In other words, approach at own risk. Like a full appreciation of Abstract Expressionism, the work of the TRG requires submersion in various schools of theory. Theirs is not poetry of the everyday, unless it is the everyday activity of the mind - thought processes deconstructed into increasingly thin layers of ephemera.

Which does not mean the work of McCaffery and Nichol is not interesting. In fact, theirs was a brave and unique project that deserves the attention Jaeger's slim book gives it. As Jaeger notes, the TRG's reports "remain critical because of [their] refusal to organize desire around such typical Canlit tropes as authentic voice, the land or Canadian identity." The popular - and often critical - conception of Canadian literature continues to be dominated by the post-Expo '67 nationalist project and "Canadian Unity" anxiety - despite the increasing international popularity of Canadian fiction - and various attempts by Canadian writers to integrate international literary movements and strategies into their work. (Stan Rogal's obvious affinity for Borgesian fictions in his 1996 short story collection What Passes for Love is only one such example.) The early 1970s was the period of Atwood's Survival and various other attempts to reduce literature in Canada to an over-simplistic thematic structure - thus aligning literature with other socio-political activities to help define "Canada" and "Canadians" and help protect "us" from cultural domination from "them" (mostly, the USA - but also the British - i.e., colonial - structures that form the core of the Canadian political identity).

In this context, it is McCaffery and Nichol - not Atwood et al - who were the true innovators. Jaeger points out that McCaffery was born in the U.S. and was once victimized by the sharp end of Dorothy Livesay's umbrella. Lisesay accused him "as a landed immigrant - of stealing publication space from more deserving (because "Canadian") writers." Jaeger quotes McCaffery: "It was a milieu obsessed with establishing a Canadian identity largely predicated upon nationalist narratives and values." It was a milieu, also, that the TRG reacted against - or at least moved away from in search of answers of a different sort.

In is on this point that this review must begin to break down, as a complete assessment of Jaeger's material depends upon a more thorough understanding of Jaeger's material than this reviewer can bring to it. That said, the book is structured as a series of chapters, each representing a letter of the alphabet and a word critical to the understanding of the TRG's project: "Alphabet," "Book-Machine," "Canadada Concrete," "Derrida." This structure, though obviously arbitrary, provides ready-made categories for the reader to gradually unpackage what the TRG was all about - still not an easy process. Ultimately, this is a book for a specialized audience - though the questions it raises about the role of nationalism in forming the public's understanding of "Canadian" literature deserve both a broader forum and deeper discussion.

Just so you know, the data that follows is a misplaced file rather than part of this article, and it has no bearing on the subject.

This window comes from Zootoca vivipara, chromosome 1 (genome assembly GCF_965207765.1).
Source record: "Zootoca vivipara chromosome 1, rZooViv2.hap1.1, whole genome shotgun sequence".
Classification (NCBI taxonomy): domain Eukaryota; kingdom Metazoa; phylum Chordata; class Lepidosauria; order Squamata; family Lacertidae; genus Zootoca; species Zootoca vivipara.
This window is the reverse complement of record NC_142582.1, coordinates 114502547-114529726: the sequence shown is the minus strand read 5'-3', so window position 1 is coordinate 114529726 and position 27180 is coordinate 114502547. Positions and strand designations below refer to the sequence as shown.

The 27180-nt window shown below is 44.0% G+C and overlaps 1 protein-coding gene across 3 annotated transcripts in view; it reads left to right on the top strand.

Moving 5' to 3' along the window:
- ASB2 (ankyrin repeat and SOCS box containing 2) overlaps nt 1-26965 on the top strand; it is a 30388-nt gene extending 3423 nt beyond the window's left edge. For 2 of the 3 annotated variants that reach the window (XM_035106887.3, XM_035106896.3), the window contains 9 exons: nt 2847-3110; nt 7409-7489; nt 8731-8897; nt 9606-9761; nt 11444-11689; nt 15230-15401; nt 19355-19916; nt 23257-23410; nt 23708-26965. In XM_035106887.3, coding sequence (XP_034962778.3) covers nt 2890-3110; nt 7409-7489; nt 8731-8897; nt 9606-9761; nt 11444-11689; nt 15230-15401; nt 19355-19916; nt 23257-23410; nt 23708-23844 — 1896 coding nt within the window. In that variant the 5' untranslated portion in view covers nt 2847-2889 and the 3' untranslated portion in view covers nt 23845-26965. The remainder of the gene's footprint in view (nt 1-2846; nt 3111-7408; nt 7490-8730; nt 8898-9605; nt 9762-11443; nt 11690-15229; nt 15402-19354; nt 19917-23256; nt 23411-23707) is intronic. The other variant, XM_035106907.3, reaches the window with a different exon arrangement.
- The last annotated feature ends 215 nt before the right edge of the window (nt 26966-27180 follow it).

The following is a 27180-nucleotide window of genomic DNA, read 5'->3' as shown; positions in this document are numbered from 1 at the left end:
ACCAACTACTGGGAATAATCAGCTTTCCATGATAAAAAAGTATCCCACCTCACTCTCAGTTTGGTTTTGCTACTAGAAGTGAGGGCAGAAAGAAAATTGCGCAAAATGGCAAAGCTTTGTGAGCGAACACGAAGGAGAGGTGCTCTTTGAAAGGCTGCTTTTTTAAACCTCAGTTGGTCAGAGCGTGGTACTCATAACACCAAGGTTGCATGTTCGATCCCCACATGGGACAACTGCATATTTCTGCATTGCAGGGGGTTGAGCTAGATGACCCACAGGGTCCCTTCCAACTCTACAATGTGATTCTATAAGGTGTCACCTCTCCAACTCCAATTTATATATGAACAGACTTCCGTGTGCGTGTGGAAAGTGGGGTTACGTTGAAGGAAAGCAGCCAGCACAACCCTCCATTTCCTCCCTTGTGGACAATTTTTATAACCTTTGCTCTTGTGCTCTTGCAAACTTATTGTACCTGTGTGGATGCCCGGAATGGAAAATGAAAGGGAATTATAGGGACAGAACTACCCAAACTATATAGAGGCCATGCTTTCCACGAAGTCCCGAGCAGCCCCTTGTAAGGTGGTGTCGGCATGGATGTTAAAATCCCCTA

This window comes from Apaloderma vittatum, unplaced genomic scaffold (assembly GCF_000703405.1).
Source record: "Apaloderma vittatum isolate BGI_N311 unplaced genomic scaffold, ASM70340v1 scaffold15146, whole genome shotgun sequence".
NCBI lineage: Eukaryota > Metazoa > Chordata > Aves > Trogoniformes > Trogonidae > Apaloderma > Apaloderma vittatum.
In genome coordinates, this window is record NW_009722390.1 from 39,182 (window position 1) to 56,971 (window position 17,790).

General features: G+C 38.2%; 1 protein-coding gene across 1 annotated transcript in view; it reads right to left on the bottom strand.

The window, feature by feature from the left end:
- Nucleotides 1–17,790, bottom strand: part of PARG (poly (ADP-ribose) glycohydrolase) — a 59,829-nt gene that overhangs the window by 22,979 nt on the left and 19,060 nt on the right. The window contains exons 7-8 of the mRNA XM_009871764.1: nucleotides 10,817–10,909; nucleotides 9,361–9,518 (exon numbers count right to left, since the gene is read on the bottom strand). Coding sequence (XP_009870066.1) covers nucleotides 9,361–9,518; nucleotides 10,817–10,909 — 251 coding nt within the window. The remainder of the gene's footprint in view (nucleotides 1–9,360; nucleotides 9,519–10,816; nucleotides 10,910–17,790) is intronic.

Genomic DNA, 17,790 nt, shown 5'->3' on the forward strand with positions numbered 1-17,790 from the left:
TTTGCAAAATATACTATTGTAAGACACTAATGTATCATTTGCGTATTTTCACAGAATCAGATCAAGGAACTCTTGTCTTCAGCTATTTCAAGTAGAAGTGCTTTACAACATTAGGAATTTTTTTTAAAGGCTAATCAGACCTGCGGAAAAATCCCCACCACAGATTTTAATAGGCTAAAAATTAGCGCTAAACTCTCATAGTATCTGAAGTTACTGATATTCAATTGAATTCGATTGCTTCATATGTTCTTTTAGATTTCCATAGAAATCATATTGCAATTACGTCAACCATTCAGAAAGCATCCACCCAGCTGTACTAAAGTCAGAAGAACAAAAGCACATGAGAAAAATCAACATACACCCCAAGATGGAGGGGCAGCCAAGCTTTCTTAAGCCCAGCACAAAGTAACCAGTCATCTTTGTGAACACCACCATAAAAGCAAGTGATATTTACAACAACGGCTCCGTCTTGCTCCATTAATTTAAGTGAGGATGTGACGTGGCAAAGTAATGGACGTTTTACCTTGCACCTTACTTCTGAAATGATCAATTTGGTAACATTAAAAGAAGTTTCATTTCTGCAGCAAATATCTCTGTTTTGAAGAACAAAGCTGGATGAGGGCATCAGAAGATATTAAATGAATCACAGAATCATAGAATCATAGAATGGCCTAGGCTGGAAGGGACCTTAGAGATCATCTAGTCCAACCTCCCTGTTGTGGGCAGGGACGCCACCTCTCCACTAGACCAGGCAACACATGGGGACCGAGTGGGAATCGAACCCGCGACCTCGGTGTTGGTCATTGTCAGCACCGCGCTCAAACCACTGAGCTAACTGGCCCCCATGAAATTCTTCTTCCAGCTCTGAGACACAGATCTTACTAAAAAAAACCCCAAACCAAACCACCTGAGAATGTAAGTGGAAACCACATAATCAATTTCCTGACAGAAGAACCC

Wednesday, January 5, 2011

Shane Neilson

Hate is a strong word, is what we say in our house when the kids complain about, well, whatever, as they are wont to do.

“Hate is a strong word. Do you really hate peas?”

I hate journalism. Do I really? No. I am profoundly disappointed in it. I hate the 24-hour news cycle, the promotion of trivialities, the exaggeration of conflicts, the oversimplification of issues, the emphasis on emotional reaction, the denigration of intelligence, the prominence of the image over the word, the implicit assumption that resolution is possible, that problems can actually be solved easily, without creativity and often ground-shaking negotiation.

Oh, my. Is that too much information? More than you needed to know?

I mean, yes, of course, some problems can be solved. And hate is a strong word. I don’t hate the 24-hour news cycle. It just makes my blood boil.

And so, poetry. The antidote?

Shane Neilson’s latest, Complete Physical (Porcupine’s Quill, 2010), spurred my thoughts along this line.

Amongst all of the frantic mass anxiety of the contemporary world, is there a special role for poetry to remind us to stop, shut up, listen and reflect from time to time?

Normally, I hate poetry. Okay, I don’t. It just often leaves me numb, and of all of the different things that poetry ought to do, leaving the reader numb must be near the bottom of the list.

Poetry is a borderless category, I know. That is, there are all kinds of word clusters (sometimes not even words) that people call poetry, and there are all different kinds of readers that “like” all of these different “poems.”